Ornamentals: Blooms for Beginners

A red and yellow Daylily. Daylilies fall into ...

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You’ve chosen the location, tilled the soil, and all that stands between you and beautiful flower garden is choosing the right plants. There are a lot of cheap varieties of perennials (plants that go dormant in winter and return each spring) and annuals (plants that flower for one season and die after the first frost) that are easy for beginners to grow in Midwest gardens. Filling your beds with the right blooms for beginners will give you a vigorous, colorful garden while you’re building your expertise.

Most important when choosing inexpensive and easy-to-grow flowers is making sure they are suited to your particular geography in the Midwest. Pay attention to the USDA Hardiness Zones to which each plant is suited while you’re looking through nursery catalogues or perusing the offerings at your local garden center. Daylilies, for example, are tolerant of just about any weather conditions the Midwest can throw at them, while tropical plants such as elephant ears can be grown here during the warmest months but must be brought indoors before the first frost. For beginning gardeners, simpler is better. Stick with plants that are hardy in your zone.

You can find your zone at the National Gardening Association website at http://garden.org and click on the Zone Finder link on the left side of the page. In my area of the Midwest, zone 5A, average minimum temperatures are -20 to -10F. Perennials recommended for zone 5A or above are hardy enough to survive those winter lows. When choosing easy-to-grow perennials for your garden, stick with those recommended for your zone.

Populate your garden by choosing a few varieties of perennials that are suitable to your zone and that bloom at different times of the year. Tulips and daffodils bring early spring color. In my own garden, bearded iris blooms late in spring. Bee balm starts to bloom in early summer. Black-eyed Susan and purple coneflower follow in mid-summer; daylilies and hostas in late summer; Sedum in early fall. These are all relatively carefree, hard plants that thrive in spite of temperature extremes and unpredictable precipitation. The University of Illinois Extension website at http://urbanext.illinois.edu/perennials/ offers a directory of perennials to give you a few ideas.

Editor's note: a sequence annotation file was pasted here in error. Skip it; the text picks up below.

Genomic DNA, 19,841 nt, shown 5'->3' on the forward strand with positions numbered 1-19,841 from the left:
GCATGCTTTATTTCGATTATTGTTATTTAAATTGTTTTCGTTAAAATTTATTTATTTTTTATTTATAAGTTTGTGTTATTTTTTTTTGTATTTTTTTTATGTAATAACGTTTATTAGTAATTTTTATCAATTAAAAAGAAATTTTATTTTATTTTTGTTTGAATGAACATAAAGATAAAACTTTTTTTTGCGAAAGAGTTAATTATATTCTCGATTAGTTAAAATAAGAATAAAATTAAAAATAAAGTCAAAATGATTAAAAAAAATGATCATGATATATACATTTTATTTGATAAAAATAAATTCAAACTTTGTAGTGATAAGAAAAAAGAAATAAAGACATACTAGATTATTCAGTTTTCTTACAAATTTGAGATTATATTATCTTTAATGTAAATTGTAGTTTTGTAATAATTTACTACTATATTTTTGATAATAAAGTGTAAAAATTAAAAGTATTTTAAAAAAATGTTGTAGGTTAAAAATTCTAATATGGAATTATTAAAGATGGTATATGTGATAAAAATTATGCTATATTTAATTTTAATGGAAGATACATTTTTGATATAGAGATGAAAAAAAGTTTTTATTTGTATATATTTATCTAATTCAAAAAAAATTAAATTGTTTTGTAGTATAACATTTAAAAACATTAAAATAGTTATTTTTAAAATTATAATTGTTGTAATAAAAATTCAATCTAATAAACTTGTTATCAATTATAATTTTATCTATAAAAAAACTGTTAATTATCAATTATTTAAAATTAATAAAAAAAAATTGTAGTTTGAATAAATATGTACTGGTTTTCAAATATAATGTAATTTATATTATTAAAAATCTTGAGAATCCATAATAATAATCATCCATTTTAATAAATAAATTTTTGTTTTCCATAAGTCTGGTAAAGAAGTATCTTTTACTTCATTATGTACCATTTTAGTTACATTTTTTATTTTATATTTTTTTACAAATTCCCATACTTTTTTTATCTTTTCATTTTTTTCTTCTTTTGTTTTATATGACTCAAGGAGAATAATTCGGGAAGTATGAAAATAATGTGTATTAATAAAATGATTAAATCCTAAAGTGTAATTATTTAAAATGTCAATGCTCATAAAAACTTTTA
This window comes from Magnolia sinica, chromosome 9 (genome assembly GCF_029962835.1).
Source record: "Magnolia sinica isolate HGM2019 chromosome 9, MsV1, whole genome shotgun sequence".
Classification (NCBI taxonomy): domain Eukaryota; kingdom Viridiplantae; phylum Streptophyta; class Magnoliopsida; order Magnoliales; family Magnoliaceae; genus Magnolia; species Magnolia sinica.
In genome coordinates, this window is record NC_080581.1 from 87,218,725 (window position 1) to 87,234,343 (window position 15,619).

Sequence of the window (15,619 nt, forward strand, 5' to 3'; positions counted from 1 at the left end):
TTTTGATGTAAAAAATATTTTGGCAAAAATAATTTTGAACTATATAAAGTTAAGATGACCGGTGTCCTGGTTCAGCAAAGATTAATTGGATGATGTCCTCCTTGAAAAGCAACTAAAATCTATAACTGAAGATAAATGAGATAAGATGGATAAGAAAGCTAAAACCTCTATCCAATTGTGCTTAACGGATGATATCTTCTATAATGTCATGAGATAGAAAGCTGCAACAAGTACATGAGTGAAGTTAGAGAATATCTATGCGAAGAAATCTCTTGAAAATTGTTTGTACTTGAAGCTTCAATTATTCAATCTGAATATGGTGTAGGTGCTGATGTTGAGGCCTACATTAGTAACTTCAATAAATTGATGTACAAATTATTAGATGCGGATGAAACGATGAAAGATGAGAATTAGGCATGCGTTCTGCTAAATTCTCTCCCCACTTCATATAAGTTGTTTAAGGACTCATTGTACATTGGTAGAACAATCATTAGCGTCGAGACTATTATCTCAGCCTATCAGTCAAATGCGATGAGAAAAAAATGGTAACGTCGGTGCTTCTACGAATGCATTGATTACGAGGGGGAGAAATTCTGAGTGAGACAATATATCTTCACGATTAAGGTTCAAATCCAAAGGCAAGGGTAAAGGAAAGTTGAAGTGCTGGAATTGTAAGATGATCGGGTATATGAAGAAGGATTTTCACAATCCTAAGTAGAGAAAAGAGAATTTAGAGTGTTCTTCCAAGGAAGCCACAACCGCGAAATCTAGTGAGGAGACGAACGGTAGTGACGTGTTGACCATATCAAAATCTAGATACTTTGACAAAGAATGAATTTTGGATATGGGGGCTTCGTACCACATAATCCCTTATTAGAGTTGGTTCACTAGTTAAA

Consider the amount of light your flowerbed will receive in summer, too, before buying plants. Shade-lovers can tolerate only a small amount of direct sunlight, while sun-lovers don’t grow as vigorously and often won’t bloom without at least 6 to 8 hours of it. Always respect the stated growing requirements when choosing plants for best results.

Once you perennials are in place, add all-season color with annuals. You can start them from seed indoors in the early spring, or purchase inexpensive flats from your local garden center. Although there is more cost involved in buying plants, the advantage for beginners is that anything sold locally is guaranteed to be suitable for your hardiness zone. The following season, you can buy less expensive seeds to start your own plants

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Herbs: Basil

Basil plant leaves.

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Basil is both aromatic and attractive in the home garden and a staple among cooking herbs. It’s inexpensive and easy to grow, and can be used fresh off the plant or preserved for future use. There are more than 160 varieties of basil. The most common are sweet and Italian basil and both grow well in the Midwest. Less common varieties include purple, lemon, cinnamon and licorice basil.

Beginning gardeners will enjoy the ease of growing basil. Plant it in a location with good drainage and at least 6 to 8 hours of sun. If direct-sowing outdoors, wait until late spring when all danger of frost has passed. Seeds require soil temperatures of 70 degrees to germinate.

Give basil a head start by planting seeds indoors in the spring. Sow the seeds about a half-inch apart and a quarter-inch deep. Keep the soil moist until the germination, which should occur within a week. When seedlings sprout their second pair of true leaves, transplant them to individual containers. Provide adequate light and water indoors until outside temperatures reach about 70 degrees during the day and 50 degrees at night. Basil is a tender plant and won’t tolerate cool temperatures.

When deciding on a location in the garden for your new basil seedlings, check the seed package to determine how tall the plants will grow. Basil reaches heights of 12 to 30 inches depending on the cultivar. Its foliage is green or deep purple and blossoms are white, pink or lavender. Place them where their height and color will complement other elements in the garden.

Prepare the soil by adding organic material and tilling well, Don’t add fertilizer unless your soil is depleted. Fertilizer decreases the production of aromatic oil in basil. Place seedlings in holes about twice as big as the root ball of the plant, about a foot apart, and water well at the base only.

When the plants are about 6 inches tall, begin pruning them about every two weeks to encourage a round habit and healthy development. Simply snip the top few inches of each stem, saving the leaves for culinary use if desired. Pinch off blossoms as they appear to encourage continued leaf development.

Basil will be ready for harvest in 2 to 3 months. Cut stems a quarter inch above ground. It’s best to take no more than a third of the stems on a given plant. This will leave enough of the plant intact so it can continue growing. Preserve leaves by tying a small bunch of stems together with string and hanging the bunches upside down in a cool, shelter place. You can also dry them in the microwave oven on low power for up to three minutes.

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